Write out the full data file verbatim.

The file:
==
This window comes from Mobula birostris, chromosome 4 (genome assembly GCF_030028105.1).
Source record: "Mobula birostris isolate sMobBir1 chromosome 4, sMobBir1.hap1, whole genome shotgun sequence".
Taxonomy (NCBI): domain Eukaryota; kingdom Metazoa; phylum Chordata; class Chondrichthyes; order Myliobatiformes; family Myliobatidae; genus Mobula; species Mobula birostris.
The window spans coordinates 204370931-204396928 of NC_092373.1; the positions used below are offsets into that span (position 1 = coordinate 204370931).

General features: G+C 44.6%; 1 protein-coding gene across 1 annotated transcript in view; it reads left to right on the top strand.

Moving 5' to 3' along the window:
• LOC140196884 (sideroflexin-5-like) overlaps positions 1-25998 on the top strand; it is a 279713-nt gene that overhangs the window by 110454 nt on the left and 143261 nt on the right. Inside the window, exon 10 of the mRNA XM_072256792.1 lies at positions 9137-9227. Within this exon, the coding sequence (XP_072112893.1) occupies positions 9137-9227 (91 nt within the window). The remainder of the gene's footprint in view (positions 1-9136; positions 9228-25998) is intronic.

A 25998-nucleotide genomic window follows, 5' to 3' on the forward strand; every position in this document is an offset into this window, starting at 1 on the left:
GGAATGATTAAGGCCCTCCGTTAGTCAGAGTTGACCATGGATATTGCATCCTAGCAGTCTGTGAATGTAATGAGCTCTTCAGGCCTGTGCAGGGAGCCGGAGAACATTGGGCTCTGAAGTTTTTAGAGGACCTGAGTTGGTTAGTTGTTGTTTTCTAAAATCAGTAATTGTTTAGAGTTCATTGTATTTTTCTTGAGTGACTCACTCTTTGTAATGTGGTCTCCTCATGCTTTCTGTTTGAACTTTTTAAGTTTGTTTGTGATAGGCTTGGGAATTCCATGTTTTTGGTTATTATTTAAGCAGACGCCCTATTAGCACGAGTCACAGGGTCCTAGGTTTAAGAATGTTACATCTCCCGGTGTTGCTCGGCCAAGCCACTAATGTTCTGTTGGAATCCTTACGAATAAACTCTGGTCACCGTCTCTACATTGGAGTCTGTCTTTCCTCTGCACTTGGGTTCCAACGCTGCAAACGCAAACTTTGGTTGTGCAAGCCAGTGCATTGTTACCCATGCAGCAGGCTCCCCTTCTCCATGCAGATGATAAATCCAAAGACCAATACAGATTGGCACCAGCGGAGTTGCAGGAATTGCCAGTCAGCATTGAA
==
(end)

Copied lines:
This window comes from Mobula birostris, chromosome 4 (genome assembly GCF_030028105.1).
Source record: "Mobula birostris isolate sMobBir1 chromosome 4, sMobBir1.hap1, whole genome shotgun sequence".
Taxonomy (NCBI): domain Eukaryota; kingdom Metazoa; phylum Chordata; class Chondrichthyes; order Myliobatiformes; family Myliobatidae; genus Mobula; species Mobula birostris.
The window spans coordinates 204370931-204396928 of NC_092373.1; the positions used below are offsets into that span (position 1 = coordinate 204370931).

General features: G+C 44.6%; 1 protein-coding gene across 1 annotated transcript in view; it reads left to right on the top strand.

Moving 5' to 3' along the window:
• LOC140196884 (sideroflexin-5-like) overlaps positions 1-25998 on the top strand; it is a 279713-nt gene that overhangs the window by 110454 nt on the left and 143261 nt on the right. Inside the window, exon 10 of the mRNA XM_072256792.1 lies at positions 9137-9227. Within this exon, the coding sequence (XP_072112893.1) occupies positions 9137-9227 (91 nt within the window). The remainder of the gene's footprint in view (positions 1-9136; positions 9228-25998) is intronic.

A 25998-nucleotide genomic window follows, 5' to 3' on the forward strand; every position in this document is an offset into this window, starting at 1 on the left:
GGAATGATTAAGGCCCTCCGTTAGTCAGAGTTGACCATGGATATTGCATCCTAGCAGTCTGTGAATGTAATGAGCTCTTCAGGCCTGTGCAGGGAGCCGGAGAACATTGGGCTCTGAAGTTTTTAGAGGACCTGAGTTGGTTAGTTGTTGTTTTCTAAAATCAGTAATTGTTTAGAGTTCATTGTATTTTTCTTGAGTGACTCACTCTTTGTAATGTGGTCTCCTCATGCTTTCTGTTTGAACTTTTTAAGTTTGTTTGTGATAGGCTTGGGAATTCCATGTTTTTGGTTATTATTTAAGCAGACGCCCTATTAGCACGAGTCACAGGGTCCTAGGTTTAAGAATGTTACATCTCCCGGTGTTGCTCGGCCAAGCCACTAATGTTCTGTTGGAATCCTTACGAATAAACTCTGGTCACCGTCTCTACATTGGAGTCTGTCTTTCCTCTGCACTTGGGTTCCAACGCTGCAAACGCAAACTTTGGTTGTGCAAGCCAGTGCATTGTTACCCATGCAGCAGGCTCCCCTTCTCCATGCAGATGATAAATCCAAAGACCAATACAGATTGGCACCAGCGGAGTTGCAGGAATTGCCAGTCAGCATTGAA